Wednesday, August 15, 2007

Day 5: Glacier Lagoon

Continuing on Route 1 heading east, we left Vik after taking a few photos of the fabulous scenery around. Here's one:

This is Vik
Damaged bridge
A damaged bridge near highway
As we stopped by Jökulsárlón, it was the first time in Iceland we had a chance to see (closely) or even touch ice. We took a boat tour and traveled in the lagoon which is full of melting ice berg which later on flows into the sea. It was cold and windy.
Glacier Lagoon
This is the Glacier Lagoon
Some ice burg appears to be blue due to optical illusion as they absorb all the other light rays but the blue rays. The black ice burgs are in fact ones that are covered with volcano ashes.
Blue Ice Burg
Blue Ice Burg
The ice in the lagoon are over thousand years old so it is pretty strong and takes 5 times more time to melt it. While under water, they are crystal clear but would soon crystalize once in contact with air and turns 'white'.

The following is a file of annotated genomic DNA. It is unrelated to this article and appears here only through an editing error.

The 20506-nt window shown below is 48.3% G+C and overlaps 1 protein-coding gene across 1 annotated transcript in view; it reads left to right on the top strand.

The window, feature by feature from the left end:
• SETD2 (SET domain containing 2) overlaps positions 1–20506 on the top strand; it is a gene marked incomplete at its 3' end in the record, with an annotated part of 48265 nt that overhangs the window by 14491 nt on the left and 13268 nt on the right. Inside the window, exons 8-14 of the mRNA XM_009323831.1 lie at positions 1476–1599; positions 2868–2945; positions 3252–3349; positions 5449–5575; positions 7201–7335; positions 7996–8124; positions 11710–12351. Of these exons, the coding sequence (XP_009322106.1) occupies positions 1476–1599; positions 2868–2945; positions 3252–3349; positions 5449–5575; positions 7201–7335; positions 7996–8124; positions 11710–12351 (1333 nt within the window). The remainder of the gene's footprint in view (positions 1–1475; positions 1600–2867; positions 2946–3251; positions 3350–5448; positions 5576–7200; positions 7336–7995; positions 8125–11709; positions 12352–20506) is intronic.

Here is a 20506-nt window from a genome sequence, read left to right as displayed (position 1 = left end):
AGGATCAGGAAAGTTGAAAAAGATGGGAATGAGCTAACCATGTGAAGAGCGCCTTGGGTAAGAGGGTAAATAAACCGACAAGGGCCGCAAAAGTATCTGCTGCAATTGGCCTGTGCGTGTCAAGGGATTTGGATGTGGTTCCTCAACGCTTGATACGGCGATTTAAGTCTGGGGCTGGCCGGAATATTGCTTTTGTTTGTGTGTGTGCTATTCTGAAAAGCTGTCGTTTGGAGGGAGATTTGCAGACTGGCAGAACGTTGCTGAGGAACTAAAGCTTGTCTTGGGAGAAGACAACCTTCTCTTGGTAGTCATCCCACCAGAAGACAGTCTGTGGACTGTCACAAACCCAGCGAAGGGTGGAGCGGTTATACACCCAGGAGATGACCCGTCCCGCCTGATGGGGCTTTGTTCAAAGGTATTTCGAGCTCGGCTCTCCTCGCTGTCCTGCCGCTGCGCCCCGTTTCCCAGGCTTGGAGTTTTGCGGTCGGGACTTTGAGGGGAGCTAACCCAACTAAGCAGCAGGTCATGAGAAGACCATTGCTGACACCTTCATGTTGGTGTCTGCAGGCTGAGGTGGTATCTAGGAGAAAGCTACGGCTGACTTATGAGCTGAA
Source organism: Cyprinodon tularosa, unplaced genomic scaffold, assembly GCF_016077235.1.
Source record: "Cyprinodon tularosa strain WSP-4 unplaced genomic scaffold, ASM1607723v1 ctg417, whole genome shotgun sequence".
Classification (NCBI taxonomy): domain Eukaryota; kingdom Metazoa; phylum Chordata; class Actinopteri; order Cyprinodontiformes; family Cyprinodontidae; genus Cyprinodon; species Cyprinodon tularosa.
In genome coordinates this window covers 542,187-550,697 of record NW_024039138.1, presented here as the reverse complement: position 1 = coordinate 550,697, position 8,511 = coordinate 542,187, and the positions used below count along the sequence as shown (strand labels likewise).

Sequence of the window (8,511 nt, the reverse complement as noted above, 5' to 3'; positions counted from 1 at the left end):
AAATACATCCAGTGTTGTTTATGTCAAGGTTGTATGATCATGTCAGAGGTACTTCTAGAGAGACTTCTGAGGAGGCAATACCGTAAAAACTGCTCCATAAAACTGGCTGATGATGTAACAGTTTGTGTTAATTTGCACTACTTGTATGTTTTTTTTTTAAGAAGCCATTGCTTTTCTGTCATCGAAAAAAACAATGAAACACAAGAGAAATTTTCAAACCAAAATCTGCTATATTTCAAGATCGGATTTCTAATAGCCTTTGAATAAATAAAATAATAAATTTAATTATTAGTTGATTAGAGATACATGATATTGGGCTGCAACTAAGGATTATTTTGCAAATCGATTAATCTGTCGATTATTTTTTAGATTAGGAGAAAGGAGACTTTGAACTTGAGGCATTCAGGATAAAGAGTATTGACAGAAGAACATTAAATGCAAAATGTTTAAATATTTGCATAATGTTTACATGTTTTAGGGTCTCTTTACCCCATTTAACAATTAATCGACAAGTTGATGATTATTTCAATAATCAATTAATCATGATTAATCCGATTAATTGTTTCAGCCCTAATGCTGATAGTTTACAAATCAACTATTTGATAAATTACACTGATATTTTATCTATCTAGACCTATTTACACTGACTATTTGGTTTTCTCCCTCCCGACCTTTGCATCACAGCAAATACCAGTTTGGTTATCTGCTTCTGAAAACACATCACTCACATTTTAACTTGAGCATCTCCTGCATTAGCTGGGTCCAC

Holding Ice
Me holding ice. Icy!
To a person who has never seen snow in his life, crystallized ice burgs are already pretty new and exciting for me. Tomorrow, we've planned to go up to icy mountains and have close contact with snow.

Back on land, we moved on to our next destination - Höfn, a pretty small town. Our dinner at the hotel we stayed in was a fish buffet (which was really cheap compared to set dinner costing only Kr 3200 each). Every dish that could be made from salmon was served e.g. smoke salmon, steamed salmon, salmon dressing, salmon pie ... Delicious and full. We'll continue tomorrow.

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Debo Hobo said...

It is my understanding that there is not much ice in Iceland and there is not much greenary in Greenland. They were named opposite to character to throw off the Vikings.

Is this true?

Keith Chan said...

It is true that Iceland doesn't have much ice especially during summer time.

I have heard of the rumour that the names of Iceland and Greenland were somwhow swaped but never got the chance to clarify.

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